As the nation commemorates the 58th anniversary of the VRA, Albright said Americans, particularly Black and brown voters, have to be mindful of the “ominous threats that are facing us” and that the moment should be seen as a “rallying cry.”
“We’ve got to use this as not just a looking back, but as a launch pad to move forward in terms of continuing to demand our voting rights,” Albright said.
Activists have been calling on Congress to pass the John R. Lewis Voting Rights Advancement Act and the Freedom to Vote Act to restore elements of the VRA and expand voter protections on the federal level. Despite passing both bills in the House during the 117th Congress, the legislation died in the Senate, where Democrats lacked the numbers to overcome Republicans’ argument that such reform is not needed.
No matter the political realities, activists say they, along with voters and allies in Congress, must continue to push for these pieces of voting rights legislation.
Last month, Senate Democrats reintroduced the Freedom to Vote Act. Sen. Raphael Warnock of Georgia told theGrio that the wave of restrictive voting laws was “democracy in reverse.”
“I believe in democracy, and I’m going to keep fighting for it,” he added.
Activists point out that the fight for voting rights is also connected to other current threats to freedoms for Black Americans, including efforts to alter the way American history and Black history are taught in classrooms, and the banning of diversity programs.
“Now, you’ve got people suing and trying to block affirmative action programs,” said Melanie Campbell, president of the National Coalition for Black Civic Participation, referring to the Supreme Court decision earlier this summer that outlawed affirmative action programs at Harvard College and the University of North Carolina.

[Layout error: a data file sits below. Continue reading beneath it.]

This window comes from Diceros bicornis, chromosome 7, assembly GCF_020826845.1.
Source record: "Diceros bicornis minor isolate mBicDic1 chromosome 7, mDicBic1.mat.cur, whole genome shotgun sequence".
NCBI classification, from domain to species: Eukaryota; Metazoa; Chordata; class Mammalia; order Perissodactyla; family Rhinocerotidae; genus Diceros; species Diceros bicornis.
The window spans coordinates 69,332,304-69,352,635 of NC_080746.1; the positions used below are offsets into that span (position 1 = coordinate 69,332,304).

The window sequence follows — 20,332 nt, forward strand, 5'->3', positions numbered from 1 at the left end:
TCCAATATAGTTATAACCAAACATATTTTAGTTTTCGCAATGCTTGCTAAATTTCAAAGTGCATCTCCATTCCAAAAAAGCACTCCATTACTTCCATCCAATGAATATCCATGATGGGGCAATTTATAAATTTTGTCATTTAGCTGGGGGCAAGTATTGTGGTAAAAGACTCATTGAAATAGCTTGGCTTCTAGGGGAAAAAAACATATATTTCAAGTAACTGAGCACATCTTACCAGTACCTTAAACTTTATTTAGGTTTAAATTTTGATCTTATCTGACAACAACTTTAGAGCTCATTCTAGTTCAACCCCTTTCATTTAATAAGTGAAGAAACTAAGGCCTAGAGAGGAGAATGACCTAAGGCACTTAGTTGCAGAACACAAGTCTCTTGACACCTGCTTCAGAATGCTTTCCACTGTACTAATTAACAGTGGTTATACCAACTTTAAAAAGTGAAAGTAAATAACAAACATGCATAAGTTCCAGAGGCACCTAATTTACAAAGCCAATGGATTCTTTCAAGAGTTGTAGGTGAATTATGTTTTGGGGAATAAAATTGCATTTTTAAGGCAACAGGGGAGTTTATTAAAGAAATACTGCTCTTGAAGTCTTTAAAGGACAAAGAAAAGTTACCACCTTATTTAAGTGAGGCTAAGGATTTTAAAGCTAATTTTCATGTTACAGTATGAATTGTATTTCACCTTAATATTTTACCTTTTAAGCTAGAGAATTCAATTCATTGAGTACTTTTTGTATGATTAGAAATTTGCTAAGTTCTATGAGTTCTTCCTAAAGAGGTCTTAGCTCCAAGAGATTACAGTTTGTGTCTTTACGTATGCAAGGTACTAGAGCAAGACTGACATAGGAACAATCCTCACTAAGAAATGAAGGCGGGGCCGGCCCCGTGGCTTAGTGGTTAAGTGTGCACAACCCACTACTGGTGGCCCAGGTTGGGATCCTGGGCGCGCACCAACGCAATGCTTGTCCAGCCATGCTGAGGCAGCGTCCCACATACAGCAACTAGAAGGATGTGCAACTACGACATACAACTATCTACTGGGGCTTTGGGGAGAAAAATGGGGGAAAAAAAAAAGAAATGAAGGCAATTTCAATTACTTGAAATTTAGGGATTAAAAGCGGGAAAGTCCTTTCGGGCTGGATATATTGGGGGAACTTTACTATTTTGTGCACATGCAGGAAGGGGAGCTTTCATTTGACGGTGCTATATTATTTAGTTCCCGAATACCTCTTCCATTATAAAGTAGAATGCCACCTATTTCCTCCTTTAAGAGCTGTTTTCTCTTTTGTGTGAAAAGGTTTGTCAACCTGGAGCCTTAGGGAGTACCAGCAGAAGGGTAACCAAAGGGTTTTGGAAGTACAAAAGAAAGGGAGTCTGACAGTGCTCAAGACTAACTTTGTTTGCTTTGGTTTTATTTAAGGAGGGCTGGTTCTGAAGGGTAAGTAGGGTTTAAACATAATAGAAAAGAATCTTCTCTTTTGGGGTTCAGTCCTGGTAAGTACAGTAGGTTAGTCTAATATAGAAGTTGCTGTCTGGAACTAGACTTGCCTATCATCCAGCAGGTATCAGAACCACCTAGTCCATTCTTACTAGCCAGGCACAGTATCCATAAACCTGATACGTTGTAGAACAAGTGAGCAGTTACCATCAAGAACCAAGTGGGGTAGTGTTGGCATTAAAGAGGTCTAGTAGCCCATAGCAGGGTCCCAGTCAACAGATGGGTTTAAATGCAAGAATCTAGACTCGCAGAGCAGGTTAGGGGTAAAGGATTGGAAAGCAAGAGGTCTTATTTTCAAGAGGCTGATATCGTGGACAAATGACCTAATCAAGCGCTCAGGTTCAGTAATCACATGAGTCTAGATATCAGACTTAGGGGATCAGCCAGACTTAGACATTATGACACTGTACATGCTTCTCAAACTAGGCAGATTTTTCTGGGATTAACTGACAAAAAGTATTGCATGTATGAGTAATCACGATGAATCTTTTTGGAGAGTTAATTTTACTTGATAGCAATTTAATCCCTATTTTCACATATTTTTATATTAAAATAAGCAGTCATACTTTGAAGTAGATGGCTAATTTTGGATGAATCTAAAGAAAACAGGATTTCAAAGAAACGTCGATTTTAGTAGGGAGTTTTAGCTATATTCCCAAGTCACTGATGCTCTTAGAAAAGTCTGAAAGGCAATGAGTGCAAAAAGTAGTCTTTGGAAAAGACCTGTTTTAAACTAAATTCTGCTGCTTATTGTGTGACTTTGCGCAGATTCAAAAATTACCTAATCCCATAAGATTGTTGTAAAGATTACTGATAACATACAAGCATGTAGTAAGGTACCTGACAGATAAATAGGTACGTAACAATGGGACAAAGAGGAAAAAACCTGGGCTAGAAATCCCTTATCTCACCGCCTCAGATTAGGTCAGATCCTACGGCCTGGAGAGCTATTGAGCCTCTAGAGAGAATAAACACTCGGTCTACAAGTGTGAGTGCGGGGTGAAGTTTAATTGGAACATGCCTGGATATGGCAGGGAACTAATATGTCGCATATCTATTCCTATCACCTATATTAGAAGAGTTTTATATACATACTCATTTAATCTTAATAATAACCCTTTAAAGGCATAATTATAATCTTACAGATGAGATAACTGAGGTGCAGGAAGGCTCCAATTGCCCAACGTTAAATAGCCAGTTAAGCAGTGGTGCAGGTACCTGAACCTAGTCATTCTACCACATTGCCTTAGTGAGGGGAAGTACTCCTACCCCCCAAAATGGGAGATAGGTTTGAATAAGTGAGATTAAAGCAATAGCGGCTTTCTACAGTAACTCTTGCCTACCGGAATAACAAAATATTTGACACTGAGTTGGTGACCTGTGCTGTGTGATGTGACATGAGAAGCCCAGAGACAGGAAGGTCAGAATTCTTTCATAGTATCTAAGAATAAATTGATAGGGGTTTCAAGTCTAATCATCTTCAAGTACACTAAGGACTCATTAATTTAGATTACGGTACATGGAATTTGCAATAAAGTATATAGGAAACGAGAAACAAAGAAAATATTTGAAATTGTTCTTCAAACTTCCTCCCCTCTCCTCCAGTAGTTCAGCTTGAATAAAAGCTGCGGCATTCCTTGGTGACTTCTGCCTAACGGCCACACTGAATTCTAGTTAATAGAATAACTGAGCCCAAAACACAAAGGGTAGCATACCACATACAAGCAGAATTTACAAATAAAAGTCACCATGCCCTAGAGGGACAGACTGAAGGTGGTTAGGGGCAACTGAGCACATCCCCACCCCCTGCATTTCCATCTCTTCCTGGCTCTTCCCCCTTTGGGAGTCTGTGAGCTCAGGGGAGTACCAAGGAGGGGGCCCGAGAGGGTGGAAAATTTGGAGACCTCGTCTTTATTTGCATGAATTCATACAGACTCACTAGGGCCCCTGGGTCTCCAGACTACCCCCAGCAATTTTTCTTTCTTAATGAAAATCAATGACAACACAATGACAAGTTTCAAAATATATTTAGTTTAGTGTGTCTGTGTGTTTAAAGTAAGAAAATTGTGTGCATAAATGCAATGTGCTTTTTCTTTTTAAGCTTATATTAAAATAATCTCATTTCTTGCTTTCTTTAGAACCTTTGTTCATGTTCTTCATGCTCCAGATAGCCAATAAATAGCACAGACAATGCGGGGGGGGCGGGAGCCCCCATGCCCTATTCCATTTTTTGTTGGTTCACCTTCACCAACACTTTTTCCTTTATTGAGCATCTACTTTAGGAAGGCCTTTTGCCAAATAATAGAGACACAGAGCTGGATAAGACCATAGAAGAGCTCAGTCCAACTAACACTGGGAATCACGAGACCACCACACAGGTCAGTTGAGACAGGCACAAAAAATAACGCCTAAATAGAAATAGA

“You’ve got so many rights and freedoms that have been rolled back,” Campbell said. “It’s a reminder that the power of the ballot is something that we have to continue to fight for because it is an equalizer.”
Myrick of People For the American Way noted that civil rights leaders of the 1960s understood very clearly that achieving voting rights was a bridge to acquiring other freedoms historically denied to Black Americans, like quality education and economic opportunity.
“They knew that there was a whole host of things that the Black community wanted and needed,” Myrick said. “They knew that the key to all of those problems was making sure that Black Americans had the right to vote.”
As the 2024 election cycle picks up, activists and elected officials say voters, especially Black voters, will be crucial to stopping legislators from placing further restrictions on the right to vote and other civil rights. The anniversary of the Voting Rights Act is a reminder of that charge and what’s at stake.
“It’s a dire warning of where we’re at…and what we need to do,” Albright said.
Gerren Keith Gaynor is a White House Correspondent and the Managing Editor of Politics at theGrio. He is based in Washington, D.C.